Ritz Cinema, Maidenhead.


Ritz Cinema

Crown Lane,

Maidenhead, SL6 1QR



Original owners: Union Cinemas and was run by Oxford and Berkshire Cinema Co.

Architect:  AH Jones.

Date opened by the Mayor:  Sunday 26th January 1936.

First film shown:  ‘Our Little Girl’, starring Shirley Temple and Joel McCrea.

Seating Capacity: 748- stadium.

Taken over in October 1937 by:  Associated British Cinemas Ltd (ABC).

Date closed:  1944.

Building demolished: 2015.

Present use:  Car park.


The Ritz Maidenhead in Berkshire was erected on the site of the Palace. The Ritz was built for Union Cinemas and was run by Oxford and Berkshire Cinema Co. It stood opposite the Rialto Cinema, which had opened in 1927, also run by Union.

Union-Rialto, Maidenhead 1936.

The Rialto carried on until 1985 as the ABC.


The Ritz Cinema was a one level, stadium hall, housing under 800 seats.

Shown on the opening night.

The cinema, designed by AH Jones, opened on Sunday 26th January 1936.

The Mayor was accompanied by Hugh Wakefield and Barbara Green, who was a young film star.  The Prince of Wales Dragoon Guards band played them into the building.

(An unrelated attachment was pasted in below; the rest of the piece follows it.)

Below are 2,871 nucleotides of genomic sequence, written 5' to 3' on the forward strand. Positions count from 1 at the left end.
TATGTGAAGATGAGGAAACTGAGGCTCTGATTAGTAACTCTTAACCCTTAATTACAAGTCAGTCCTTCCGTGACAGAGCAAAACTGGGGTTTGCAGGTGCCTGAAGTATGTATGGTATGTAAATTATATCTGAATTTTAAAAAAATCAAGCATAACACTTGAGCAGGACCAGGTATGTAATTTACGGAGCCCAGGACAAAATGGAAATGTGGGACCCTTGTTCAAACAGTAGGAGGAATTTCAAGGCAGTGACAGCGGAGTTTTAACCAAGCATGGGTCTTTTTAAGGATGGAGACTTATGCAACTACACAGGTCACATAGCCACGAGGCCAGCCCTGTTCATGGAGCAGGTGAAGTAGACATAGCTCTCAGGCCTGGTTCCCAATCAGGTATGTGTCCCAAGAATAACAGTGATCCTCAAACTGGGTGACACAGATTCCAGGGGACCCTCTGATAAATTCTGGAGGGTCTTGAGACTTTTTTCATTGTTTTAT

The Mayor declared the cinema open with the words “I dedicate this Kinema to the happiness and enjoyment of the people of Maidenhead”.

Click on the above frame to view the opening night.

There was a small canopy and there was what was described as brilliant neon in three strips up to the centre of the frontage. The word Ritz was in large lettering on the canopy. The front walls were particularly noticeable for the neat frames which did away with unsightly poster boards.

Four swing doors led to a small vestibule. The decoration was simple but striking. All doors were finished in black with stainless steel trims. On the right of the vestibule stood the paybox. Entrance to the auditorium was through two doors, one on each side of the vestibule. On the left side there were two more doors, one leading to the projection room, the other to the office.

The Art Deco style auditorium was long and sloped for nearly two thirds of its length, with the same delicate shades of green and orange colouring on its walls as the vestibule.

A large Bulman Jupiter screen, which measured 14ft by 18 feet was used. The projection room was small, housing two Simplex machines and Stelmar high intensity arcs. Western Electric provided the sound. There was also a spot light. The rewind room  was at the extreme of the block. A notable feature of the projection room was the safety trap in the roof for easy escape in case of fire.

It became the ABC in October 1937.

The building closed for good as a cinema in 1944. It was then occupied by various businesses and finally demolished during 2015. The site is now a car park.


David A Ellis © chestercinemas.co.uk